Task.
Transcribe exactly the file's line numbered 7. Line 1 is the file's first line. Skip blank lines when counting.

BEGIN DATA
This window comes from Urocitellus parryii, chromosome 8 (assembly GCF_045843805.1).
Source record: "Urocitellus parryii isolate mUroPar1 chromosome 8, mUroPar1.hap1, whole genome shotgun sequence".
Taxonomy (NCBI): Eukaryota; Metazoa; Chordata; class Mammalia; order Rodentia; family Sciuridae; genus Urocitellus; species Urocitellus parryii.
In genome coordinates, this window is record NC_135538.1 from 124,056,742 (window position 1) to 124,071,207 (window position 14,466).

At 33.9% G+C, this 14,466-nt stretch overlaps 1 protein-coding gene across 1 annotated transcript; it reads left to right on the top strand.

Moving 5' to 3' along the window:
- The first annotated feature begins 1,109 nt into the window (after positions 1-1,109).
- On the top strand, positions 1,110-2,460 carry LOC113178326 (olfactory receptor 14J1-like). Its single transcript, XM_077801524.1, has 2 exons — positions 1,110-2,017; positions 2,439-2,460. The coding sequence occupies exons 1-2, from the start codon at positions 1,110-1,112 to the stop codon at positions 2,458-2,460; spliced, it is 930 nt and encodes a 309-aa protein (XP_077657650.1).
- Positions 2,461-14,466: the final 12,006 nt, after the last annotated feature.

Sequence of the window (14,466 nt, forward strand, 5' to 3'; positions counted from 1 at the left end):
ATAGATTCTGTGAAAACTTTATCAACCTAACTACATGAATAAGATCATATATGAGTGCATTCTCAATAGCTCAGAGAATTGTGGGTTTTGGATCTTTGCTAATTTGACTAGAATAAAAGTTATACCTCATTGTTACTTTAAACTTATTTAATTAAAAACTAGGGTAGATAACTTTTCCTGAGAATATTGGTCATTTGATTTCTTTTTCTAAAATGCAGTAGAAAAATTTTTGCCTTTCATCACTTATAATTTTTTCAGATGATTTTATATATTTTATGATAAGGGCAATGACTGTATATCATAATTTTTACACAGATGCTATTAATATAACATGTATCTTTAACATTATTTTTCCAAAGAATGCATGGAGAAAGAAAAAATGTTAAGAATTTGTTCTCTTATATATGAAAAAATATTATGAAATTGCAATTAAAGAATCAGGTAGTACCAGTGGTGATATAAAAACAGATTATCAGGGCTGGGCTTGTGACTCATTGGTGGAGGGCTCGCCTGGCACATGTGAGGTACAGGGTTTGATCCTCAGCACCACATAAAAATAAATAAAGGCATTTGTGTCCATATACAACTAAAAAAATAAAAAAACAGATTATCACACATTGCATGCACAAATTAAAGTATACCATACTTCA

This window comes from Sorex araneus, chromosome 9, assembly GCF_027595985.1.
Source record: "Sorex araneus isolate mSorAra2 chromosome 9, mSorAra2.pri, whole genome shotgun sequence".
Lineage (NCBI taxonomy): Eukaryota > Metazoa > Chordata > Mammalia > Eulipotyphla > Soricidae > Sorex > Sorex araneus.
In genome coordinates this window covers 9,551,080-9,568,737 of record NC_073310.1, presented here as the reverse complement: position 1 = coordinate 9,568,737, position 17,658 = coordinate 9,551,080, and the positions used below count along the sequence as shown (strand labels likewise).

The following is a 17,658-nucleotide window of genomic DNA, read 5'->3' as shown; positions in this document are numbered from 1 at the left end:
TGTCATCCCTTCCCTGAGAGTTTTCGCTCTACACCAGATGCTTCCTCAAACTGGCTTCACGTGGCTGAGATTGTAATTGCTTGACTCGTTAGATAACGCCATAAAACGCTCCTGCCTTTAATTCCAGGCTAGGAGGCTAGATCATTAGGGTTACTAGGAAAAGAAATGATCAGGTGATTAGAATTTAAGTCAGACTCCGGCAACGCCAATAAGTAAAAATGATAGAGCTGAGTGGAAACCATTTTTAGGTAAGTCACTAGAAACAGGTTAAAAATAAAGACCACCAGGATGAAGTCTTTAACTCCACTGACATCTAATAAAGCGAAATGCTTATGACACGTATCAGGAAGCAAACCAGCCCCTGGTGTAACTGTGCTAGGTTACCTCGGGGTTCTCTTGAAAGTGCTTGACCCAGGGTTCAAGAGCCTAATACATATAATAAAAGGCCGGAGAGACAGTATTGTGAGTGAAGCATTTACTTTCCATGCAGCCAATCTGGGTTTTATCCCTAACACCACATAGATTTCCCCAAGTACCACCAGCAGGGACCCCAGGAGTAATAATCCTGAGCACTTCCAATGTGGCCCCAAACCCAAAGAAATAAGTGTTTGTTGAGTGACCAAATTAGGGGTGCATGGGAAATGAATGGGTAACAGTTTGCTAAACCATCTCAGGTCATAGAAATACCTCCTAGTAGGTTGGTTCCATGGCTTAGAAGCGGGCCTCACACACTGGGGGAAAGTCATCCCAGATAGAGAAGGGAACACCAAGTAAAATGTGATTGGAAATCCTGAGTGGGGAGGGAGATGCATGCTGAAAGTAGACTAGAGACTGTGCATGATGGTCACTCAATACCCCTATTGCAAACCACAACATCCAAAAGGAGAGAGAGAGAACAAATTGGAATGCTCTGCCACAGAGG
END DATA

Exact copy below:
- The first annotated feature begins 1,109 nt into the window (after positions 1-1,109).